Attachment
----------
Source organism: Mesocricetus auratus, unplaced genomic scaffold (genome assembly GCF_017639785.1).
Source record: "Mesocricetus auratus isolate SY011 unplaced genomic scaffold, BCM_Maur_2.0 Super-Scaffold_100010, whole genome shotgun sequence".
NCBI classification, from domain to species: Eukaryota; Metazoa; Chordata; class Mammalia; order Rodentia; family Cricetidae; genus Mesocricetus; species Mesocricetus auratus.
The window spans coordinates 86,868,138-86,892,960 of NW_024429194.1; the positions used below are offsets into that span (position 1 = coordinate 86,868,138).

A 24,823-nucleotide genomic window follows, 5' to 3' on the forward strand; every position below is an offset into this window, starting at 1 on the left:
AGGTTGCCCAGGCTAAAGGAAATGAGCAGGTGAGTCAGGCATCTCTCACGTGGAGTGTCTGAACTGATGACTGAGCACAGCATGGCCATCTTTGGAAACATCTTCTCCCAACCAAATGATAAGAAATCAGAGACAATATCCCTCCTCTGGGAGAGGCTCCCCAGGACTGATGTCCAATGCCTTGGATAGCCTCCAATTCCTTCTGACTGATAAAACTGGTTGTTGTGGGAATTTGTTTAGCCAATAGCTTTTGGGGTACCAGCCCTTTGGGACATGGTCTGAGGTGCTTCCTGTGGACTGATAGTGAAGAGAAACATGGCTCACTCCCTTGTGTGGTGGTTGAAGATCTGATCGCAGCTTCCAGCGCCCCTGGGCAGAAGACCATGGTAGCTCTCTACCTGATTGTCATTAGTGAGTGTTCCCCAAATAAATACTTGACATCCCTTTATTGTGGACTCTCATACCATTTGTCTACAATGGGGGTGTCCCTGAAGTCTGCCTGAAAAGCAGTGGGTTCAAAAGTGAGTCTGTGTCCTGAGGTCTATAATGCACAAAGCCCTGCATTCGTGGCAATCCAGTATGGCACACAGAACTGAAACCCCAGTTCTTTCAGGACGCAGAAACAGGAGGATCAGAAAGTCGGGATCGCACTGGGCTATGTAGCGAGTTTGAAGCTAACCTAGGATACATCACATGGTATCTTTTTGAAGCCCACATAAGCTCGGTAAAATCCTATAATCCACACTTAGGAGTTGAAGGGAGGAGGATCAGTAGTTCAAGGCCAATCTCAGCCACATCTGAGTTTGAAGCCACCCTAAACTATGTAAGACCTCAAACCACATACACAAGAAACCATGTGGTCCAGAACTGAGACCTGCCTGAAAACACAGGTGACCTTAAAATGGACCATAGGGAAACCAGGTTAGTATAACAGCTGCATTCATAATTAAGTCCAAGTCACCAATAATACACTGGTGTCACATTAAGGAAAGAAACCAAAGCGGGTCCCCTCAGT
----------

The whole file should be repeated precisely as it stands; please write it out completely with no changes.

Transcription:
Source organism: Mesocricetus auratus, unplaced genomic scaffold (genome assembly GCF_017639785.1).
Source record: "Mesocricetus auratus isolate SY011 unplaced genomic scaffold, BCM_Maur_2.0 Super-Scaffold_100010, whole genome shotgun sequence".
NCBI classification, from domain to species: Eukaryota; Metazoa; Chordata; class Mammalia; order Rodentia; family Cricetidae; genus Mesocricetus; species Mesocricetus auratus.
The window spans coordinates 86,868,138-86,892,960 of NW_024429194.1; the positions used below are offsets into that span (position 1 = coordinate 86,868,138).

A 24,823-nucleotide genomic window follows, 5' to 3' on the forward strand; every position below is an offset into this window, starting at 1 on the left:
AGGTTGCCCAGGCTAAAGGAAATGAGCAGGTGAGTCAGGCATCTCTCACGTGGAGTGTCTGAACTGATGACTGAGCACAGCATGGCCATCTTTGGAAACATCTTCTCCCAACCAAATGATAAGAAATCAGAGACAATATCCCTCCTCTGGGAGAGGCTCCCCAGGACTGATGTCCAATGCCTTGGATAGCCTCCAATTCCTTCTGACTGATAAAACTGGTTGTTGTGGGAATTTGTTTAGCCAATAGCTTTTGGGGTACCAGCCCTTTGGGACATGGTCTGAGGTGCTTCCTGTGGACTGATAGTGAAGAGAAACATGGCTCACTCCCTTGTGTGGTGGTTGAAGATCTGATCGCAGCTTCCAGCGCCCCTGGGCAGAAGACCATGGTAGCTCTCTACCTGATTGTCATTAGTGAGTGTTCCCCAAATAAATACTTGACATCCCTTTATTGTGGACTCTCATACCATTTGTCTACAATGGGGGTGTCCCTGAAGTCTGCCTGAAAAGCAGTGGGTTCAAAAGTGAGTCTGTGTCCTGAGGTCTATAATGCACAAAGCCCTGCATTCGTGGCAATCCAGTATGGCACACAGAACTGAAACCCCAGTTCTTTCAGGACGCAGAAACAGGAGGATCAGAAAGTCGGGATCGCACTGGGCTATGTAGCGAGTTTGAAGCTAACCTAGGATACATCACATGGTATCTTTTTGAAGCCCACATAAGCTCGGTAAAATCCTATAATCCACACTTAGGAGTTGAAGGGAGGAGGATCAGTAGTTCAAGGCCAATCTCAGCCACATCTGAGTTTGAAGCCACCCTAAACTATGTAAGACCTCAAACCACATACACAAGAAACCATGTGGTCCAGAACTGAGACCTGCCTGAAAACACAGGTGACCTTAAAATGGACCATAGGGAAACCAGGTTAGTATAACAGCTGCATTCATAATTAAGTCCAAGTCACCAATAATACACTGGTGTCACATTAAGGAAAGAAACCAAAGCGGGTCCCCTCAGT